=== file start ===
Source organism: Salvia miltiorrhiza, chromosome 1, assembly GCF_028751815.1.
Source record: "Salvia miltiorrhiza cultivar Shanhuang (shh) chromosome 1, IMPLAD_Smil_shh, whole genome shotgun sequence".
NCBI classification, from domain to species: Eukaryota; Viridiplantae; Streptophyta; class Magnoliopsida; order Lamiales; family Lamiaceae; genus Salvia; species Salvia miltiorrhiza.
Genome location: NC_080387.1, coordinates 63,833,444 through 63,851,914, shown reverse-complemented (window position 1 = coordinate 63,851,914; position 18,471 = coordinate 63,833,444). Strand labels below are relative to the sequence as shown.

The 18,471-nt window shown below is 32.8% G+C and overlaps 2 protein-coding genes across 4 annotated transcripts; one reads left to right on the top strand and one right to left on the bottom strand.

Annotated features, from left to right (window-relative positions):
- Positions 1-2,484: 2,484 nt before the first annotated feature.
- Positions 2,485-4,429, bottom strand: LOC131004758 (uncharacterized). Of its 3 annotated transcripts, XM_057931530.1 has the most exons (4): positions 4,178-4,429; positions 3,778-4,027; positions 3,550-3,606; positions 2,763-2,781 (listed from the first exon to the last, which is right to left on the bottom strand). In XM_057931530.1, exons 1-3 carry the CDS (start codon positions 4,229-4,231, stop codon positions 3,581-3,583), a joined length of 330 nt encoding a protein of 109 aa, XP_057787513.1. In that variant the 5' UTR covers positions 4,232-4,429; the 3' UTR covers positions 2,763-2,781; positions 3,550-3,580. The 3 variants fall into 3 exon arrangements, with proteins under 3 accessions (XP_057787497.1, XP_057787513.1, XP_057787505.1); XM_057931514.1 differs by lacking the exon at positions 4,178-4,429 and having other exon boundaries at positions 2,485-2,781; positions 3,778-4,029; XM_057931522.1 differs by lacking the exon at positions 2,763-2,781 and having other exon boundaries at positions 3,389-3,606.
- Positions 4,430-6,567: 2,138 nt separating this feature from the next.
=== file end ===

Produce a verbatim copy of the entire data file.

Source organism: Salvia miltiorrhiza, chromosome 1, assembly GCF_028751815.1.
Source record: "Salvia miltiorrhiza cultivar Shanhuang (shh) chromosome 1, IMPLAD_Smil_shh, whole genome shotgun sequence".
NCBI classification, from domain to species: Eukaryota; Viridiplantae; Streptophyta; class Magnoliopsida; order Lamiales; family Lamiaceae; genus Salvia; species Salvia miltiorrhiza.
Genome location: NC_080387.1, coordinates 63,833,444 through 63,851,914, shown reverse-complemented (window position 1 = coordinate 63,851,914; position 18,471 = coordinate 63,833,444). Strand labels below are relative to the sequence as shown.

The 18,471-nt window shown below is 32.8% G+C and overlaps 2 protein-coding genes across 4 annotated transcripts; one reads left to right on the top strand and one right to left on the bottom strand.

Annotated features, from left to right (window-relative positions):
- Positions 1-2,484: 2,484 nt before the first annotated feature.
- Positions 2,485-4,429, bottom strand: LOC131004758 (uncharacterized). Of its 3 annotated transcripts, XM_057931530.1 has the most exons (4): positions 4,178-4,429; positions 3,778-4,027; positions 3,550-3,606; positions 2,763-2,781 (listed from the first exon to the last, which is right to left on the bottom strand). In XM_057931530.1, exons 1-3 carry the CDS (start codon positions 4,229-4,231, stop codon positions 3,581-3,583), a joined length of 330 nt encoding a protein of 109 aa, XP_057787513.1. In that variant the 5' UTR covers positions 4,232-4,429; the 3' UTR covers positions 2,763-2,781; positions 3,550-3,580. The 3 variants fall into 3 exon arrangements, with proteins under 3 accessions (XP_057787497.1, XP_057787513.1, XP_057787505.1); XM_057931514.1 differs by lacking the exon at positions 4,178-4,429 and having other exon boundaries at positions 2,485-2,781; positions 3,778-4,029; XM_057931522.1 differs by lacking the exon at positions 2,763-2,781 and having other exon boundaries at positions 3,389-3,606.
- Positions 4,430-6,567: 2,138 nt separating this feature from the next.